Matt Moulson. photo: USA Today

MATT MOULSON’S FALL INTO THE ABYSS By Andrew Kulyk and Peter Farrell

Sabres winger exiled to AHL


In this day and age of guaranteed contracts in the NHL, obscene amounts of money paid out to even the least talented and productive players on a team, and the culture of entitlement in sports locker rooms, what can be done with a player who just doesn’t produce anymore?

You can’t just cut them, you can’t throw them out. You can try to make a trade, but what other general manager in their right mind would take your baggage, especially a player commanding a boxcar seven-figure salary?

Such was the case with former Sabre Ville Leino, who in 2013-2014 slogged through the entire season without scoring a single goal, before mercifully ending his career and returning to Finland. He collected a hefty $4-million salary that season.

Which brings us to Matt Moulson.

Moulson came to Buffalo via a blockbuster trade with the New York Islanders for Thomas Vanek, back in the 2013-2014 season. He was a 30 goal scorer for the Islanders for three consecutive seasons, during a time that their team was struggling to be relevant. Isles GM Garth Snow knew that keeping Moulson would require a huge dollar commitment and a multi-year contract which might not have been a good fit, so off to Buffalo went Moulson. He later left via trade to Minnesota as a rental, but then resigned and returned to Buffalo, where he has been a Sabre for 3 seasons.

His 5 year, $25-million contract doesn’t expire until the end of the 2018-2019 season.

Through 14 games this season, Moulson has been pointless. He bounced back and forth between the fourth line and the press box, all while collecting his $5-million salary, the fourth highest player on the team.

The team has been a disaster, to the point where General Manager Jason Botterill put out the call to all his peers in the league, stating that everyone on the team, with the exception of Jack Eichel, was for sale and he was open to offers.

Then he put Matt Moulson on waivers.

What that in essence means is that any team can claim the player (and his salary) at no cost, and if no team takes that player, he is then free to report to their minor league affiliate, in this case being the Rochester Americans.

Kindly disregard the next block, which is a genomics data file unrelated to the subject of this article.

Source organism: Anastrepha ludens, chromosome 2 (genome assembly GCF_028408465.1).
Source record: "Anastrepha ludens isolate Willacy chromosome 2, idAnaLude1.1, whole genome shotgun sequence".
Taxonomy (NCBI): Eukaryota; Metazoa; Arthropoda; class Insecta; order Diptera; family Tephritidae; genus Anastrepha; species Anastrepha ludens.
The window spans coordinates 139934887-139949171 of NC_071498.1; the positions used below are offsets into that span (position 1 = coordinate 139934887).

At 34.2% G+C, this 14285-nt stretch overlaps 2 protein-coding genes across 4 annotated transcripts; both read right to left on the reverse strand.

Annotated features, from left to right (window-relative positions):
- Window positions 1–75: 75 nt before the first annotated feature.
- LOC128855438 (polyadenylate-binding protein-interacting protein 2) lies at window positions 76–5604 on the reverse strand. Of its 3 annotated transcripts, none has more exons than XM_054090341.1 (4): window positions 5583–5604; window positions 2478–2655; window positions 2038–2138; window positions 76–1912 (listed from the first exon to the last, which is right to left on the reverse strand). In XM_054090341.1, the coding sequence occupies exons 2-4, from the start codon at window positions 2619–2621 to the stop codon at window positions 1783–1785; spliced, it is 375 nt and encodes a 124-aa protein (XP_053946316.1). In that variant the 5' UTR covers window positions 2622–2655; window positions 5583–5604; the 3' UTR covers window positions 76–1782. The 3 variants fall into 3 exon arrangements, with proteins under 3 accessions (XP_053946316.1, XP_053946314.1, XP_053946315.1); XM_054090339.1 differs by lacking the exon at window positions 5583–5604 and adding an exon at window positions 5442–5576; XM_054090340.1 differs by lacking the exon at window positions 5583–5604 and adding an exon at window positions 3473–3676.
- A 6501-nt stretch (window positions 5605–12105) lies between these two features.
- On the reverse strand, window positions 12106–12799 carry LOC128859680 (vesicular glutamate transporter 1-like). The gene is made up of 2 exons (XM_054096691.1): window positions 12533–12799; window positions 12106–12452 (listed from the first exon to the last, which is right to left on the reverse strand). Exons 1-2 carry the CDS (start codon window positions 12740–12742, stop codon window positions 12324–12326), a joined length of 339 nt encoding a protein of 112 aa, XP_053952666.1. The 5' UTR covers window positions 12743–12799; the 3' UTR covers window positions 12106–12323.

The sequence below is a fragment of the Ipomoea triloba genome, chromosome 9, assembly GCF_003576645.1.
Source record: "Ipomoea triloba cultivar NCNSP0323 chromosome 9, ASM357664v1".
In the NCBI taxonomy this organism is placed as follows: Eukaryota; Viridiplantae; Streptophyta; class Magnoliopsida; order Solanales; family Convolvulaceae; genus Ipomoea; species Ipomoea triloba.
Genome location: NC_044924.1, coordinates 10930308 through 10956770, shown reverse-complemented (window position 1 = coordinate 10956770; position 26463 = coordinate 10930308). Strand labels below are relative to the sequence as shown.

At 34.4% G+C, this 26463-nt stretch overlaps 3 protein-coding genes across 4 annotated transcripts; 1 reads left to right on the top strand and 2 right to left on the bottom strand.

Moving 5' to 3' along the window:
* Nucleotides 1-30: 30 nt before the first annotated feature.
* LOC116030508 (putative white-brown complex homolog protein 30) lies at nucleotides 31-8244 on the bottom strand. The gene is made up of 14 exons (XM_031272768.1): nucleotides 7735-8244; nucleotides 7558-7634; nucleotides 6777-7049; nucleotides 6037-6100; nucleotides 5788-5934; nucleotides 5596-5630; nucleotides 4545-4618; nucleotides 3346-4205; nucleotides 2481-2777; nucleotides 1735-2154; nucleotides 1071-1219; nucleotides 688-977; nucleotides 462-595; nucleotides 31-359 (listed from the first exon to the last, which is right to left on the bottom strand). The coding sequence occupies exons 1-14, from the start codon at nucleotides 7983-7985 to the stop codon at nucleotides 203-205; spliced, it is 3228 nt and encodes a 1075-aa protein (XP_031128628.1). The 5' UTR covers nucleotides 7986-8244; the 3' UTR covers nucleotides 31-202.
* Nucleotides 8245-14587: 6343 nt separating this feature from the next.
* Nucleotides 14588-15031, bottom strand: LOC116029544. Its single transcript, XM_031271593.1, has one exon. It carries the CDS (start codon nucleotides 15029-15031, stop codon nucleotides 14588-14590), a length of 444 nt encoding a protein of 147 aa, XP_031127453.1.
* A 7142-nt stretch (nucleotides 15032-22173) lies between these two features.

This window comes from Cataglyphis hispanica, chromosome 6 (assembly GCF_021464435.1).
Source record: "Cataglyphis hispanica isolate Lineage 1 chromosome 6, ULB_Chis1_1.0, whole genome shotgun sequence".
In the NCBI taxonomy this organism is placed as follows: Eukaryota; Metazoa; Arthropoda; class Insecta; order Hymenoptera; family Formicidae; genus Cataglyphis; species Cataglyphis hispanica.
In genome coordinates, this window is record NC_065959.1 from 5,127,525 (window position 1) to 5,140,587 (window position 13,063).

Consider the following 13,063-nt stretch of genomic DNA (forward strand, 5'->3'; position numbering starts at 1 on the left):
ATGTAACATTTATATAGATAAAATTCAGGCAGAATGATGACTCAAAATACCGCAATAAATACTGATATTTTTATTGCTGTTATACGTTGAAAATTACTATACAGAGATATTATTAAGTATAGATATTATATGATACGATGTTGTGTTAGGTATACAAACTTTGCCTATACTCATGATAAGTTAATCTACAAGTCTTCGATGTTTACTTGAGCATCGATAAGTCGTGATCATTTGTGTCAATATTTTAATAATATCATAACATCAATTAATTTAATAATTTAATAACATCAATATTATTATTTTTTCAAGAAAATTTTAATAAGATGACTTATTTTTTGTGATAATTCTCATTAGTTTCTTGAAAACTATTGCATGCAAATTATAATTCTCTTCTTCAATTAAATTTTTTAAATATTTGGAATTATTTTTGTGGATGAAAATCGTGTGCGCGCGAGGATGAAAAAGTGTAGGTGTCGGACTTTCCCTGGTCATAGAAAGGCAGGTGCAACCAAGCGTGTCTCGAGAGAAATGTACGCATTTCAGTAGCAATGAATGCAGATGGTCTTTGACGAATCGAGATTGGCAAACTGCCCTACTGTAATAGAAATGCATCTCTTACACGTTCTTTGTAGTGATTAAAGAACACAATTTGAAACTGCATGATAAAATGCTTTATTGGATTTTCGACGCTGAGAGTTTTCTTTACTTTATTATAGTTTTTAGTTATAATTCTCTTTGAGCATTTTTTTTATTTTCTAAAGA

But in the next move, which one can only call a bitch slap, Botterill made a bold move, to send a tremor through the Sabres dressing room. Instead of assigning Moulson to the Amerks, he worked out a deal with the Los Angeles Kings to “loan” Moulson to their minor league affiliate, the Ontario Reign, just outside of Los Angeles. Because of the American Hockey League’s scheduling system this season where teams only play opponents within their conference, the Amerks will not face the Reign during the regular season, saving the organization the embarrassment of paying a player $5-million to be in a lineup against your prospects.

Botterill was deferential to Moulson but minced no words as to his decision. “Matt has been a true professional, especially during this difficult decision,” said Botterill. “From an organizational standpoint, we felt that with our young forwards in place in Rochester, we did not want to take away from their development and ice time by adding another veteran player at this time.”

For the Sabres, the shock of losing Moulson, and having him exiled to the west coast, coupled with the announcement that every player on the team is vulnerable to an unknown destiny, seems to have sent a message.

Going into last week’s road trip, the Sabres had managed to lose three straight games by shutout, a dubious record which was unprecedented in the franchise’s history. Watching the almost painfully unwatchable spectacle unfold on the ice by a dispirited and undisciplined team it was clear that something had to be done.

But what? Fire yet another coach? Shake up the scouting department? Hire another social media specialist to pump out clever tweets?

The Sabres came out roaring last week at Colorado, putting together perhaps their best 60-minute effort of the season. They followed by losing two heartbreakers – in Chicago and St. Louis. But both games went to overtime and one could see that exhaustion took over at the end of both those games, with a renewed passion spilling out onto the ice. Goaltender Robin Lehner was magnificent throughout the road series, and for probably the first time this season since opening night, watching Sabres games became fun again.

Will it last? The shock waves continue to emanate from within the team.

Almost disconsolate was Jack Eichel, who spent his rookie season with the Sabres living in Moulson’s house, and he choked out a few words prior to the team taking off for the road trip. “I owe a lot to him. He’s been there for me since the day I was drafted. His wife and his kids have been like family to me.”

Meanwhile, Moulson has finally broken into the scoresheet this season. In three games with the Ontario Reign, he has notched three assists, including an assist on the overtime game-winner at San Antonio this past Sunday.

For those three assists, and for any remaining goals and assists Moulson may score this season, Sabres owner Terry Pegula will be forwarding bi-weekly checks to the tune of an annualized $5-million this season to the payroll office at the Ontario Reign. And next season.

Moulson’s exile into the abyss should generate only crocodile tears. In his three-plus seasons with the Sabres, most through the “tank” years, he netted 35 goals. That, folks, comes out to $714,286 per tally. Not a bad payday for the Moulson, ya think?